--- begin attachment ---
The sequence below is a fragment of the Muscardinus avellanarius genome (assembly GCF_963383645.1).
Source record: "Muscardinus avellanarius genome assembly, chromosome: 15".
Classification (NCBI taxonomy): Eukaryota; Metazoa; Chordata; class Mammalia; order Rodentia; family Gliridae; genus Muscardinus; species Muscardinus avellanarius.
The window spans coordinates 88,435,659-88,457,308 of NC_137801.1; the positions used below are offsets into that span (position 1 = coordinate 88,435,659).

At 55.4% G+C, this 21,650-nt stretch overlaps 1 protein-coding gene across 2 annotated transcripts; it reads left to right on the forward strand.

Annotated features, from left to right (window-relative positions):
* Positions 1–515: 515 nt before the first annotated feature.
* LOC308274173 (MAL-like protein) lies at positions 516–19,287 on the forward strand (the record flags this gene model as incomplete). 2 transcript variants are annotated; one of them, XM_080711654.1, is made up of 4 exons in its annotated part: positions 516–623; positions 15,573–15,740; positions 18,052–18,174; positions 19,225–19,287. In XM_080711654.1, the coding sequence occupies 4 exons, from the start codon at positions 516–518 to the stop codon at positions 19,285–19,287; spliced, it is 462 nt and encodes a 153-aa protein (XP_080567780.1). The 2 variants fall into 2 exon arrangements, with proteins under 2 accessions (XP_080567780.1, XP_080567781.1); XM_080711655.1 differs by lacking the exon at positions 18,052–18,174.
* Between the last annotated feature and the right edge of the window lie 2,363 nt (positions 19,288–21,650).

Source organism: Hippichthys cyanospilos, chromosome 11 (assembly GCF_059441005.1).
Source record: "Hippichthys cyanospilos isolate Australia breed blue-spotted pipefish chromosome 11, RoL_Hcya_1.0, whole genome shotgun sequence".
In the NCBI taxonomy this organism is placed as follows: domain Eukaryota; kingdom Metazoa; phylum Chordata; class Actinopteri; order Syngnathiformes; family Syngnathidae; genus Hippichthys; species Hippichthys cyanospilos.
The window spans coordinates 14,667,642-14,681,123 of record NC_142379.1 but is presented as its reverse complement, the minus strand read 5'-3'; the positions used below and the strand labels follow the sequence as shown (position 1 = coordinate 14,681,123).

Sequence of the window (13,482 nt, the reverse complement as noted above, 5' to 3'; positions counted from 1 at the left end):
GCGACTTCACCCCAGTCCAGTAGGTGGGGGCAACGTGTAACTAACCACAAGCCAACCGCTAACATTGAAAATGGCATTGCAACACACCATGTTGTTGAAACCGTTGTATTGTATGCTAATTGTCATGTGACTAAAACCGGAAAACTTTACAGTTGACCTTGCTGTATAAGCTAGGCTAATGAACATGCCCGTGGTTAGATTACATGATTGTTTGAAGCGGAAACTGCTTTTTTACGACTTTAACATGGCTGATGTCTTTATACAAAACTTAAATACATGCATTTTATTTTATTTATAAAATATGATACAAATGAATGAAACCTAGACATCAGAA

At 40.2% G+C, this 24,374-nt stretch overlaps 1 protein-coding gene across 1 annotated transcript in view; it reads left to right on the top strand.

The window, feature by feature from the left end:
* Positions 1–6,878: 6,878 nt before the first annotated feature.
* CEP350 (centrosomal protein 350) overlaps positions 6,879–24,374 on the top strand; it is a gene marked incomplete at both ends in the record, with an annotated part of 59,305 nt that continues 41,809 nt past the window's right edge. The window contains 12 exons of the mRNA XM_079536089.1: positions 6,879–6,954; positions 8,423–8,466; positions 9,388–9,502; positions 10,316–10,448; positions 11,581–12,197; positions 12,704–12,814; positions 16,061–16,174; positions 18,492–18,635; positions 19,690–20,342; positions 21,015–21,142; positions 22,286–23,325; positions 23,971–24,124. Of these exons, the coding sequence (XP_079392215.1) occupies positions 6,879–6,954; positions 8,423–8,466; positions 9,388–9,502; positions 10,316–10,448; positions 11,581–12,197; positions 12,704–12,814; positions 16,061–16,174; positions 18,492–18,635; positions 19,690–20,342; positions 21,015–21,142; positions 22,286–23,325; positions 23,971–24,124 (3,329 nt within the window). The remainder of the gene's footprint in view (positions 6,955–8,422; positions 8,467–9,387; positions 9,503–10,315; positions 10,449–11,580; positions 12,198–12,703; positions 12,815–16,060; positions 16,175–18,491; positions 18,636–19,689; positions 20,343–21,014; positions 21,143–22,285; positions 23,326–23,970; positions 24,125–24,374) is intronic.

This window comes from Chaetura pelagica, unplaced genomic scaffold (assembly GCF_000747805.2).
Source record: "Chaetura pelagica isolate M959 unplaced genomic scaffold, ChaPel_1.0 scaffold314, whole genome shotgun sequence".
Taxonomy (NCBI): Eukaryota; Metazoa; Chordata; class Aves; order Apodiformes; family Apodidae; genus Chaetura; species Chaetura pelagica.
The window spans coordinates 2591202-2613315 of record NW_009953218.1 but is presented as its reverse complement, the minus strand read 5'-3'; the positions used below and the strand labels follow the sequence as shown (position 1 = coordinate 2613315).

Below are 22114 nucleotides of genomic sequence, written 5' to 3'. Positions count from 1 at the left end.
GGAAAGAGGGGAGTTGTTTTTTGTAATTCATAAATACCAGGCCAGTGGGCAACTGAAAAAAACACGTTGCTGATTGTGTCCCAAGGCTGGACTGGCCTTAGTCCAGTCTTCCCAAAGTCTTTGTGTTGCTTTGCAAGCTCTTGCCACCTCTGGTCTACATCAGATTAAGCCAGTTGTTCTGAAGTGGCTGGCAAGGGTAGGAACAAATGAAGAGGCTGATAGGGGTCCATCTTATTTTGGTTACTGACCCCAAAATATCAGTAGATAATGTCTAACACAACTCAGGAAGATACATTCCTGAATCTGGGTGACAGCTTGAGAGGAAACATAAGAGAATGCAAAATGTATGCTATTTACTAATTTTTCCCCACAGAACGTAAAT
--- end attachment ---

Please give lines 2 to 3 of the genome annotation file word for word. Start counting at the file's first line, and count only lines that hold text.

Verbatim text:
Source record: "Muscardinus avellanarius genome assembly, chromosome: 15".
Classification (NCBI taxonomy): Eukaryota; Metazoa; Chordata; class Mammalia; order Rodentia; family Gliridae; genus Muscardinus; species Muscardinus avellanarius.